Postby goldsmithexile » Wed Sep 09, 2009 10:51 am

the second one down is a mortice axe, for chopping big mortices after pre drilling with an auger. I think the Swedish axe people make a version?
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Re: second hand tools

Postby RichardLaw » Wed Sep 09, 2009 11:07 pm

The ax (American economy of spelling) name means wolf! The welding looks to be a gas weld to me, nowt wrong with that.
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Re: second hand tools

Postby Mark Allery » Thu Sep 10, 2009 10:39 pm

Sean,

I share your aim of learning to sharpen the saw. But before you dispose of the hardpoint saw, I was reminded the other day that apparently they make very good cabinet scrapers. I aim to try one soon. Likewise circular saw blades can make quite reasonable crook knives.

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Re: second hand tools

Postby Donald Todd » Thu Sep 10, 2009 11:32 pm

Yes, they make very good cabinet scrapers. I wish I could get the hang of sharpening them. A scorp, then cabinet scraper, are all I use for hollowing chair seats.
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Re: second hand tools

Postby SeanHellman » Fri Sep 11, 2009 6:13 pm

The hook tool has been sharpened and is in use, after seeing the French clog maker video http://www.youtube.com/watch?v=71-tudJM51oI posted yesterday, it all made sense.
The photo here is me making a kuksa on my new work bench with the hook tool, not quite the intended use but very close. A fantastic tool for hollowing a kuksa.
hook-tool.jpg
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The leverage is huge and makes easy going of removing the apple wood
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Re: second hand tools

Postby Ian S » Fri Sep 11, 2009 8:57 pm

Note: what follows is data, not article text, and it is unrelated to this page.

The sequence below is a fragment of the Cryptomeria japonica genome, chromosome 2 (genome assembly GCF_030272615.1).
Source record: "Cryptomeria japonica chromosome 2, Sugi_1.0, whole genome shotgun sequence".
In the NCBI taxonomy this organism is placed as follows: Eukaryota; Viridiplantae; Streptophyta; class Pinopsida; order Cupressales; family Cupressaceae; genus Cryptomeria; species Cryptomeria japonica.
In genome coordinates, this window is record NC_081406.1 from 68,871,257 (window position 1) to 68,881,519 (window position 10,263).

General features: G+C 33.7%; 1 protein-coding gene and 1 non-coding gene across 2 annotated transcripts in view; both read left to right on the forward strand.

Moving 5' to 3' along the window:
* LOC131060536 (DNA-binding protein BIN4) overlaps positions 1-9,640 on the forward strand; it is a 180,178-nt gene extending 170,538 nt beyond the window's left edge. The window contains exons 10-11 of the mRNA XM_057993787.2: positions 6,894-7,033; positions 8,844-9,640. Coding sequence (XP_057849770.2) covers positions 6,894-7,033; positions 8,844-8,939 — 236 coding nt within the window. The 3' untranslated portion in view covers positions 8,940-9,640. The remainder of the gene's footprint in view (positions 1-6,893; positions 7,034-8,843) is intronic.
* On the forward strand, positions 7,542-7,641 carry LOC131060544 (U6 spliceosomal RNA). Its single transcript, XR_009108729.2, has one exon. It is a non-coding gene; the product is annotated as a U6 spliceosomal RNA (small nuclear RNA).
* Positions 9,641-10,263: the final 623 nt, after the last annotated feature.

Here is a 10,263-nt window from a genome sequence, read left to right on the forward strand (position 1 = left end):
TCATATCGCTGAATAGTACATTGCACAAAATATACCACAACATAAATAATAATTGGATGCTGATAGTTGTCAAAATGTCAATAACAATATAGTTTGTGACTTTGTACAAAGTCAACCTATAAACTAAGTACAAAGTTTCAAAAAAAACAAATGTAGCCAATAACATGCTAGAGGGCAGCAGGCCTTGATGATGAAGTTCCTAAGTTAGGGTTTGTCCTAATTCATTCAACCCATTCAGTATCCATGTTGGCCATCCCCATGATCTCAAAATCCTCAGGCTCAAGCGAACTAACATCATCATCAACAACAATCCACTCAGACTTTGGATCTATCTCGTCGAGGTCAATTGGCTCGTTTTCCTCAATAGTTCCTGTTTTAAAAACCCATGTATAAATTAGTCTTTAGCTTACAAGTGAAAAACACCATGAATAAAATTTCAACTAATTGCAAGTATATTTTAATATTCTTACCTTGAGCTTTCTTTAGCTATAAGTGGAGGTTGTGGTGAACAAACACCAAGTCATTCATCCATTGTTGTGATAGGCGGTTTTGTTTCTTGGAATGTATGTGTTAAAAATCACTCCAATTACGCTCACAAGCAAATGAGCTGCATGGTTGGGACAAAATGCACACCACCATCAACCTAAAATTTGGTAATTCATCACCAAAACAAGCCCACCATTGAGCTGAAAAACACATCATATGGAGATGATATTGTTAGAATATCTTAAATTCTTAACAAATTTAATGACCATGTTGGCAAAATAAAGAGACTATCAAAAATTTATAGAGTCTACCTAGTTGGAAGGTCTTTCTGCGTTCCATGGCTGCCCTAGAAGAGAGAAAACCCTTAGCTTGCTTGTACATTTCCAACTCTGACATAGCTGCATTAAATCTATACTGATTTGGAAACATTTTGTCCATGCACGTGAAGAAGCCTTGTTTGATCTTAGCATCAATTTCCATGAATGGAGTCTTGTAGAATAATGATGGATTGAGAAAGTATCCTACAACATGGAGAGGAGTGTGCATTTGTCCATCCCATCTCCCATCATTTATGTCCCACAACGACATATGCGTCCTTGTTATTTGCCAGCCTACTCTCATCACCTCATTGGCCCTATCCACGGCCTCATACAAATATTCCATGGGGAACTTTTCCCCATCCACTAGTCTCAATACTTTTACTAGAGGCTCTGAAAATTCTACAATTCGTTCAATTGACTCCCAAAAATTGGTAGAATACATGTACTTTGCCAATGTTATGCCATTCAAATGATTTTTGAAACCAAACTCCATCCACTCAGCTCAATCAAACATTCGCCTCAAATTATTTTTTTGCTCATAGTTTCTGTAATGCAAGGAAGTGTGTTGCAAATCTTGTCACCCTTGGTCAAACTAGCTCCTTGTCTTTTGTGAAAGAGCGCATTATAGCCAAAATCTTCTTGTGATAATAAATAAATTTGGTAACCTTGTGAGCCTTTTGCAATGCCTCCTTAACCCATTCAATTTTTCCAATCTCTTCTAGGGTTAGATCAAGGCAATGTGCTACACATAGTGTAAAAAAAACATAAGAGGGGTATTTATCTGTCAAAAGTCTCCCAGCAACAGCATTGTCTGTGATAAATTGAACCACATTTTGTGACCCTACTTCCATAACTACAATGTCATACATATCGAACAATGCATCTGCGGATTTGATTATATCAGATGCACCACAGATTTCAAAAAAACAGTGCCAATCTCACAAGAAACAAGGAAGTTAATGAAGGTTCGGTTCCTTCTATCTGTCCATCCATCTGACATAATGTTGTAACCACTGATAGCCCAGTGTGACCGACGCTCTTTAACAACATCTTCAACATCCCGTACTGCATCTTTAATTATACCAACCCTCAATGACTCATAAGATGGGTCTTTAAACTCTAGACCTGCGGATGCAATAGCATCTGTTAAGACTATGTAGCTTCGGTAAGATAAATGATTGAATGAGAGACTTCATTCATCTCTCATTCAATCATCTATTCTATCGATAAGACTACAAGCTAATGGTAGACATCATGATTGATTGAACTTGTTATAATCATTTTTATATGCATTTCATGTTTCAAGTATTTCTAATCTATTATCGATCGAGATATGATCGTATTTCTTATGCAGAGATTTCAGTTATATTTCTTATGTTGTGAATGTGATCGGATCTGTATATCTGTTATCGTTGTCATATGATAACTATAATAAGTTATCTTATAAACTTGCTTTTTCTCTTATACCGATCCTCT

(100th post - whoopee!! :D )

Hi Sean - interesting pics - could you give us more info (and pics - pics are good) of that very natty looking bench thingy you're using?

Thanks
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Re: second hand tools

Postby SeanHellman » Fri Sep 11, 2009 9:35 pm

Maybe :D
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Re: second hand tools

Postby jrccaim » Wed Sep 16, 2009 4:59 am

Mark Allery said:

I share your aim of learning to sharpen the saw. But before you dispose of the hardpoint saw, I was reminded the other day that apparently they make very good cabinet scrapers. I aim to try one soon. Likewise circular saw blades can make quite reasonable crook knives.


I have tried them. They work exactly as advertised. Furthermore, you can forge up acceptable small knives out of saws. I am becoming as obsessive at hoarding metal as I am about wood. That is because I am learning (slowly!) that, as George Dyson says in his book, Baidarka " never buy anythng you can make, and never make anything you can find."

Those are really all gorgeous tools, Sean; I love that frame saw.

And Donald Todd said:

Yes, they make very good cabinet scrapers. I wish I could get the hang of sharpening them. A scorp, then cabinet scraper, are all I use for hollowing chair seats.


Mike Abbot's book has a good discussion of how to sharpen a scraper. I happen to have a burnisher, but you really don't need it. Any hard piece of steel will do it, e.g. a chisel or gouge. Basically grind (or file) a steep chisel edge on it, then use the burnisher to fold the edge -- put a burr on it. Most books tell you to grind (or file) the edge square, then burnish the edge. With the Abbot method, I get beautiful little curls, a microplane in fact..
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Re: second hand tools

Postby Donald Todd » Wed Sep 16, 2009 7:49 am

You can't always rely on the shank of a gouge to be hard enough; the round handle of a needle file is more likely.